Coyote Creek Loop Trail is a 8.8 mile moderately trafficked loop trail located near Hollister, California that features beautiful wild flowers and is rated as difficult. The trail offers a number of activity options and is accessible year-round.
See the Bay Area bloom in a hidden corner of Henry Coe State Park. Strenuous 9-mile hike. Henry Coe State Park south of San Jose is one of the best places see the Bay Area's spring wildflowers bloom. The park is all rugged countryside: hills, ridges, canyons -- genuine wilderness barely an hour's drive from a huge metropolitan area. The park's main entrance attracts throngs of flower gazers every spring, but few visit the remote Coyote Creek entrance. It's their loss, because this route is arguably the best place to see wildflowers at Henry Coe. My route is between 8.6 and 9 miles with about 2400 feet of elevation gain. Most of the hiking is on narrow single-track, unlike so many of Henry Coe's old ranch roads built for cars rather than hikers. Most of the trails are nicely graded and switchbacked, making this a pleasant route by Henry Coe standards. The Elderberry Spring Trail in the middle of this hike is one of my favorite Bay Area trails.
This was my first visit to Henry W. Coe State Park and I thoroughly enjoyed this Coyote Creek loop hike! Like the other reviewer, I too was glad I chose to do this hike in the clockwise direction. The steep descent down Grizzly Gulch would be exhausting as a climb going the other direction. With some very welcomed rain yesterday the wooded sections of the hike were damp and the scent was wonderful. Elderberry Spring Trail and the trail through Coyote Creek Canyon were my favorite parts. But the views from atop the ridge were also fantastic. Looking in various directions I could see Mt. Hamilton, Mt. Carmel, Gilroy and I could even make out the ridgeline of the Sierras way off in the distance. Coming across some foraging wild pigs was just below Jackson Road was fun!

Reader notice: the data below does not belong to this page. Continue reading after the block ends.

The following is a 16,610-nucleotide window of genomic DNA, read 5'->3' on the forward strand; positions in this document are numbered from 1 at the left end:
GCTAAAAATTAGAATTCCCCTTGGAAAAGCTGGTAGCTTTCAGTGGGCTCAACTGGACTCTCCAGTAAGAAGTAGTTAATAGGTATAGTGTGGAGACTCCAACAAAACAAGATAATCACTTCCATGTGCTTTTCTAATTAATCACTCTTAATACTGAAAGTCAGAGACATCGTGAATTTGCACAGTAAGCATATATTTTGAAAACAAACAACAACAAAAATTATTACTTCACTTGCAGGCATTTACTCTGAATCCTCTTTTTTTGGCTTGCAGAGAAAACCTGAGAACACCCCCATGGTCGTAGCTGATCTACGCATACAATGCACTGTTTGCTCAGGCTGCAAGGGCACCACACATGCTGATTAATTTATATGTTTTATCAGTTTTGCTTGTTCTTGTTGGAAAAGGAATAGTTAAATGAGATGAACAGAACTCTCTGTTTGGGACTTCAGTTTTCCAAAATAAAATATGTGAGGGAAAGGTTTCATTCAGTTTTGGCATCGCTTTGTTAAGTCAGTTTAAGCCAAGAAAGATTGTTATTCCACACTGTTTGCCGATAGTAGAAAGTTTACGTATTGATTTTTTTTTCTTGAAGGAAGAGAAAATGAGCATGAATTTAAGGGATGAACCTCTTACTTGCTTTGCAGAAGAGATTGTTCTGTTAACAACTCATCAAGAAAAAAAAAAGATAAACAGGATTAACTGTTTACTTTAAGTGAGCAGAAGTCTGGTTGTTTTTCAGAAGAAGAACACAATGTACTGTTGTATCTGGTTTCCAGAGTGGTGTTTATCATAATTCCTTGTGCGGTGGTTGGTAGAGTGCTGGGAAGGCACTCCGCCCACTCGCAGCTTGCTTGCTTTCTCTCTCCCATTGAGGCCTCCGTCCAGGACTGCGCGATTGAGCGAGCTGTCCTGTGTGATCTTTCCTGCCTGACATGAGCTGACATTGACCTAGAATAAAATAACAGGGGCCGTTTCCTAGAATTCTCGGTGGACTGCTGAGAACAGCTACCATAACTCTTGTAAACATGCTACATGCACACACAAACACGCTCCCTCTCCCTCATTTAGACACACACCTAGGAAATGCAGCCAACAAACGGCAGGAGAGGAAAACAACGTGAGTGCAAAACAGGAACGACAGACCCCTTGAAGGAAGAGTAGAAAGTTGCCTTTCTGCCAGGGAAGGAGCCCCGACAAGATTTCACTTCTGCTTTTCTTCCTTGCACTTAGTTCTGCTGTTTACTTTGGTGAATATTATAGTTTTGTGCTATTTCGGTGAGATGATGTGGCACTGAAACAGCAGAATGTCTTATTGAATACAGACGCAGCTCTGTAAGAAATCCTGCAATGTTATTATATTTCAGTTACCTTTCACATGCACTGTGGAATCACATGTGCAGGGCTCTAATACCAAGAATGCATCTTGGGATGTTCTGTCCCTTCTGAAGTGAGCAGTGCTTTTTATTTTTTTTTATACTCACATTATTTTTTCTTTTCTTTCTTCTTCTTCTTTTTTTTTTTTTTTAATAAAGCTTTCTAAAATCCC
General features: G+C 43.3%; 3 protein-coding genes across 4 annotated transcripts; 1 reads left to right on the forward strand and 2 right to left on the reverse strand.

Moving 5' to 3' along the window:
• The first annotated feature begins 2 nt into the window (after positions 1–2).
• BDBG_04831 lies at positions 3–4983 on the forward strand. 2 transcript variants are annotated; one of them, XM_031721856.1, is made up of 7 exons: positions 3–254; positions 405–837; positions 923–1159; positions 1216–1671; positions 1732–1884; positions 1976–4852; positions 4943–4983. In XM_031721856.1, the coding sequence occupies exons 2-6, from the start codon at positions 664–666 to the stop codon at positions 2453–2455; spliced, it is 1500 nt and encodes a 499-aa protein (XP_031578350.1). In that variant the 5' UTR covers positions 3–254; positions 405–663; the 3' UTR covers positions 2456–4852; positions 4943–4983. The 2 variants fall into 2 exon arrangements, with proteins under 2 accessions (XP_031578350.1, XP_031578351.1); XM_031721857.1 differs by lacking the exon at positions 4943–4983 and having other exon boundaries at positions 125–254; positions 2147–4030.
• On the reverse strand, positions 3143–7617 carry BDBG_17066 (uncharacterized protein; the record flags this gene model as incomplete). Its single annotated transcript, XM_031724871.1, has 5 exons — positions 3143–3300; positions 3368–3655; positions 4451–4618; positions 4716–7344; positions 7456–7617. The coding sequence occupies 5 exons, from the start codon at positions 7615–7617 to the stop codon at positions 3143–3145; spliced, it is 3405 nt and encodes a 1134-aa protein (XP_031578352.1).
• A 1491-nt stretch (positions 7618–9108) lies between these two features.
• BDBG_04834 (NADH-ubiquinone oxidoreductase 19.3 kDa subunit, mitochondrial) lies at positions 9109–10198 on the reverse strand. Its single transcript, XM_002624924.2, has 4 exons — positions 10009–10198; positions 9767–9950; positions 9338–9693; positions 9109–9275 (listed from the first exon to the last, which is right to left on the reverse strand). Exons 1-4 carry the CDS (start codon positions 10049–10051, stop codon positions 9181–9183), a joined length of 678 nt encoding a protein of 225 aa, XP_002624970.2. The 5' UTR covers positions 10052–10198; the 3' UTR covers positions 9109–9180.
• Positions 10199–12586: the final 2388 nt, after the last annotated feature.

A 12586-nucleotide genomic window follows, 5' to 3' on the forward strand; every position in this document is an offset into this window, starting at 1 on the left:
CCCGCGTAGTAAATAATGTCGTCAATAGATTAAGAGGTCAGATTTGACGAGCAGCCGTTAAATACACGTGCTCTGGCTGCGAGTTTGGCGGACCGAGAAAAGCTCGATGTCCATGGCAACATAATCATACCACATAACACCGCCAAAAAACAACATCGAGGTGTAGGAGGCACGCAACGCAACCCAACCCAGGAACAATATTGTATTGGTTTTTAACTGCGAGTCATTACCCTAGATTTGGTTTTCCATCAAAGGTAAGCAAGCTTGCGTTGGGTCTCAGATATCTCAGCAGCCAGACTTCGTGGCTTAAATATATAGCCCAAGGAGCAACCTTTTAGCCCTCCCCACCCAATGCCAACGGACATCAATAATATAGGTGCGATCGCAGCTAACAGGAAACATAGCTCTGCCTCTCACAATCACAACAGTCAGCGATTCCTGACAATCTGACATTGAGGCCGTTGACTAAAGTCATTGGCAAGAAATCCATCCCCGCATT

What a great hike with fantastic and rewarding views! I was alone on the trail all the way up to Wasno Road but even after that, the company was thin on a beautiful sunny day. My kind of hike! Had lunch on a rock up at Jackson Rd. overlooking the marine layer in the valley and the mountain tops beyond. Fantastic! The hike up is gradual and scenic while the hike down the Dexter Trail and Grizzly Gulch was tough on the knees! So glad to not only have my poles, but to have gone the clockwise route rather than the other way around! Definitely knew I was going up, but never felt winded, the switch-backs are so gradual. It would be quite a work-out going counter-clockwise, if you're up for that! This time of year I may have skipped the Elderberry Spring Trail and continued on Jackson Road instead, I don't know that it was worth the detour, but maybe when the flowers are more in bloom. I was also a little unsure about the "old jeep road"- it didn't seem like a road to me, just an unmarked trail, but there weren't many other options, so I figured I was in the right place but wasn't 100% sure. I also missed the continuation of the Elderberry trail off of the Jeep road, I think, but ended up on Jackson Road anyway, so I'm not quite clear on those instructions. Outside of that, it's a great hike that I will definitely be doing again!